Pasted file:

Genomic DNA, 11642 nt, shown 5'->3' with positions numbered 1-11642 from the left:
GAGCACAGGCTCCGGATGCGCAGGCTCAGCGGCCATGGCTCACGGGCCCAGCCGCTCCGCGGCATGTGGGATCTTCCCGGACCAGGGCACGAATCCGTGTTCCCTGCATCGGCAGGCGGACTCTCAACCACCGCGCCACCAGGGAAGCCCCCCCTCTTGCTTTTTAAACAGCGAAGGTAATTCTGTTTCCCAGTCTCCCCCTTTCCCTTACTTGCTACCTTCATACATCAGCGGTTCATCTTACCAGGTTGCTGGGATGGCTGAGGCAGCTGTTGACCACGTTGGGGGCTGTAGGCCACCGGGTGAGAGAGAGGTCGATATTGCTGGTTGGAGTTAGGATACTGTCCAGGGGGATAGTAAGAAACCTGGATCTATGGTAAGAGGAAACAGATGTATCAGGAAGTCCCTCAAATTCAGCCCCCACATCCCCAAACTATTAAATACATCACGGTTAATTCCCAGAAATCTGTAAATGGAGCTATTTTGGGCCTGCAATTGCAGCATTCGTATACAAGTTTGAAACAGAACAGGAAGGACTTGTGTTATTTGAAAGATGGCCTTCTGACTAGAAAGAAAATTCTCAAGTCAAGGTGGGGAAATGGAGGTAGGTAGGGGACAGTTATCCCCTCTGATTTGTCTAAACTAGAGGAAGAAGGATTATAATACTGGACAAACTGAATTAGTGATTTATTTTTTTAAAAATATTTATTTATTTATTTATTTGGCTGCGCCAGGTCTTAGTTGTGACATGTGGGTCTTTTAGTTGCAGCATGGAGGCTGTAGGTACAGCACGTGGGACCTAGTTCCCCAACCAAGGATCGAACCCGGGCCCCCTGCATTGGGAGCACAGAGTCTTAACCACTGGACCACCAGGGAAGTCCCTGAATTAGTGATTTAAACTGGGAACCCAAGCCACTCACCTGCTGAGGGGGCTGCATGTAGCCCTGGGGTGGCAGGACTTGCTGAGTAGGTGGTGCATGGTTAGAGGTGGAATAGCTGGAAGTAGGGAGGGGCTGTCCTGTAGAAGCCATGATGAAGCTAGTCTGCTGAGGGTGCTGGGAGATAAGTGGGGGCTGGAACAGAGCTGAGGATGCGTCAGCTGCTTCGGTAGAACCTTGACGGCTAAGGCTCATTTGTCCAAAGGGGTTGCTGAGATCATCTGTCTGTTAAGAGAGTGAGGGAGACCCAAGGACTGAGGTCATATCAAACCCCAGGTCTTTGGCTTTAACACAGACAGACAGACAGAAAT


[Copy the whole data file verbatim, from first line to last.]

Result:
Genomic DNA, 11642 nt, shown 5'->3' with positions numbered 1-11642 from the left:
GAGCACAGGCTCCGGATGCGCAGGCTCAGCGGCCATGGCTCACGGGCCCAGCCGCTCCGCGGCATGTGGGATCTTCCCGGACCAGGGCACGAATCCGTGTTCCCTGCATCGGCAGGCGGACTCTCAACCACCGCGCCACCAGGGAAGCCCCCCCTCTTGCTTTTTAAACAGCGAAGGTAATTCTGTTTCCCAGTCTCCCCCTTTCCCTTACTTGCTACCTTCATACATCAGCGGTTCATCTTACCAGGTTGCTGGGATGGCTGAGGCAGCTGTTGACCACGTTGGGGGCTGTAGGCCACCGGGTGAGAGAGAGGTCGATATTGCTGGTTGGAGTTAGGATACTGTCCAGGGGGATAGTAAGAAACCTGGATCTATGGTAAGAGGAAACAGATGTATCAGGAAGTCCCTCAAATTCAGCCCCCACATCCCCAAACTATTAAATACATCACGGTTAATTCCCAGAAATCTGTAAATGGAGCTATTTTGGGCCTGCAATTGCAGCATTCGTATACAAGTTTGAAACAGAACAGGAAGGACTTGTGTTATTTGAAAGATGGCCTTCTGACTAGAAAGAAAATTCTCAAGTCAAGGTGGGGAAATGGAGGTAGGTAGGGGACAGTTATCCCCTCTGATTTGTCTAAACTAGAGGAAGAAGGATTATAATACTGGACAAACTGAATTAGTGATTTATTTTTTTAAAAATATTTATTTATTTATTTATTTGGCTGCGCCAGGTCTTAGTTGTGACATGTGGGTCTTTTAGTTGCAGCATGGAGGCTGTAGGTACAGCACGTGGGACCTAGTTCCCCAACCAAGGATCGAACCCGGGCCCCCTGCATTGGGAGCACAGAGTCTTAACCACTGGACCACCAGGGAAGTCCCTGAATTAGTGATTTAAACTGGGAACCCAAGCCACTCACCTGCTGAGGGGGCTGCATGTAGCCCTGGGGTGGCAGGACTTGCTGAGTAGGTGGTGCATGGTTAGAGGTGGAATAGCTGGAAGTAGGGAGGGGCTGTCCTGTAGAAGCCATGATGAAGCTAGTCTGCTGAGGGTGCTGGGAGATAAGTGGGGGCTGGAACAGAGCTGAGGATGCGTCAGCTGCTTCGGTAGAACCTTGACGGCTAAGGCTCATTTGTCCAAAGGGGTTGCTGAGATCATCTGTCTGTTAAGAGAGTGAGGGAGACCCAAGGACTGAGGTCATATCAAACCCCAGGTCTTTGGCTTTAACACAGACAGACAGACAGAAAT